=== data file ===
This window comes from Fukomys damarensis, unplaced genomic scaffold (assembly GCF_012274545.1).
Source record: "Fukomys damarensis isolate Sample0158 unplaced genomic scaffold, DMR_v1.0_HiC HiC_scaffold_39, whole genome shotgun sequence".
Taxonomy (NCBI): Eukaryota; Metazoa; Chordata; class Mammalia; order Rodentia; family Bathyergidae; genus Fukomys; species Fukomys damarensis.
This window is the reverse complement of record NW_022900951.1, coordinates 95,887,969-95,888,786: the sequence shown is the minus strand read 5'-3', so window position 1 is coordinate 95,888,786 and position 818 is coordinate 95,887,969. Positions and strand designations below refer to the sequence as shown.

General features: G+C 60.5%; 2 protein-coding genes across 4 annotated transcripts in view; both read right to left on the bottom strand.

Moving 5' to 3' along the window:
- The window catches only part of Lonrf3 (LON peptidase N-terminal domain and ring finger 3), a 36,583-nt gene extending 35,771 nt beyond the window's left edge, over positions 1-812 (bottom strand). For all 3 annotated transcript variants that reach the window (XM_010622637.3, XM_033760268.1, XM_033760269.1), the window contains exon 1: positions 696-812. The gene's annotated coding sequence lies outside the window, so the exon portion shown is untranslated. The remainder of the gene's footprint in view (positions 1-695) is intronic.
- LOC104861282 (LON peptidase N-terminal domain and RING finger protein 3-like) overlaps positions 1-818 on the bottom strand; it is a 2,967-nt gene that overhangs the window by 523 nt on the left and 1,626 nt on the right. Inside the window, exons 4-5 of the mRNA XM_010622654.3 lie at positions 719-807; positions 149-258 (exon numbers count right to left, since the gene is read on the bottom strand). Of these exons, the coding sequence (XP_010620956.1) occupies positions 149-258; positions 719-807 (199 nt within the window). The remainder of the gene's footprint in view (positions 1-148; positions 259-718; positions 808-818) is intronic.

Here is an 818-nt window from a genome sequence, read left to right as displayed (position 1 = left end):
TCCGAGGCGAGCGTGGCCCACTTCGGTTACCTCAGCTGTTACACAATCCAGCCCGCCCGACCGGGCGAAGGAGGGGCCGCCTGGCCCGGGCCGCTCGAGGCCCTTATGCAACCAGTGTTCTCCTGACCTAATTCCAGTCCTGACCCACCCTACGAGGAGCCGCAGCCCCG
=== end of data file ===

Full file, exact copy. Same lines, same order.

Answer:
This window comes from Fukomys damarensis, unplaced genomic scaffold (assembly GCF_012274545.1).
Source record: "Fukomys damarensis isolate Sample0158 unplaced genomic scaffold, DMR_v1.0_HiC HiC_scaffold_39, whole genome shotgun sequence".
Taxonomy (NCBI): Eukaryota; Metazoa; Chordata; class Mammalia; order Rodentia; family Bathyergidae; genus Fukomys; species Fukomys damarensis.
This window is the reverse complement of record NW_022900951.1, coordinates 95,887,969-95,888,786: the sequence shown is the minus strand read 5'-3', so window position 1 is coordinate 95,888,786 and position 818 is coordinate 95,887,969. Positions and strand designations below refer to the sequence as shown.

General features: G+C 60.5%; 2 protein-coding genes across 4 annotated transcripts in view; both read right to left on the bottom strand.

Moving 5' to 3' along the window:
- The window catches only part of Lonrf3 (LON peptidase N-terminal domain and ring finger 3), a 36,583-nt gene extending 35,771 nt beyond the window's left edge, over positions 1-812 (bottom strand). For all 3 annotated transcript variants that reach the window (XM_010622637.3, XM_033760268.1, XM_033760269.1), the window contains exon 1: positions 696-812. The gene's annotated coding sequence lies outside the window, so the exon portion shown is untranslated. The remainder of the gene's footprint in view (positions 1-695) is intronic.
- LOC104861282 (LON peptidase N-terminal domain and RING finger protein 3-like) overlaps positions 1-818 on the bottom strand; it is a 2,967-nt gene that overhangs the window by 523 nt on the left and 1,626 nt on the right. Inside the window, exons 4-5 of the mRNA XM_010622654.3 lie at positions 719-807; positions 149-258 (exon numbers count right to left, since the gene is read on the bottom strand). Of these exons, the coding sequence (XP_010620956.1) occupies positions 149-258; positions 719-807 (199 nt within the window). The remainder of the gene's footprint in view (positions 1-148; positions 259-718; positions 808-818) is intronic.

Here is an 818-nt window from a genome sequence, read left to right as displayed (position 1 = left end):
TCCGAGGCGAGCGTGGCCCACTTCGGTTACCTCAGCTGTTACACAATCCAGCCCGCCCGACCGGGCGAAGGAGGGGCCGCCTGGCCCGGGCCGCTCGAGGCCCTTATGCAACCAGTGTTCTCCTGACCTAATTCCAGTCCTGACCCACCCTACGAGGAGCCGCAGCCCCG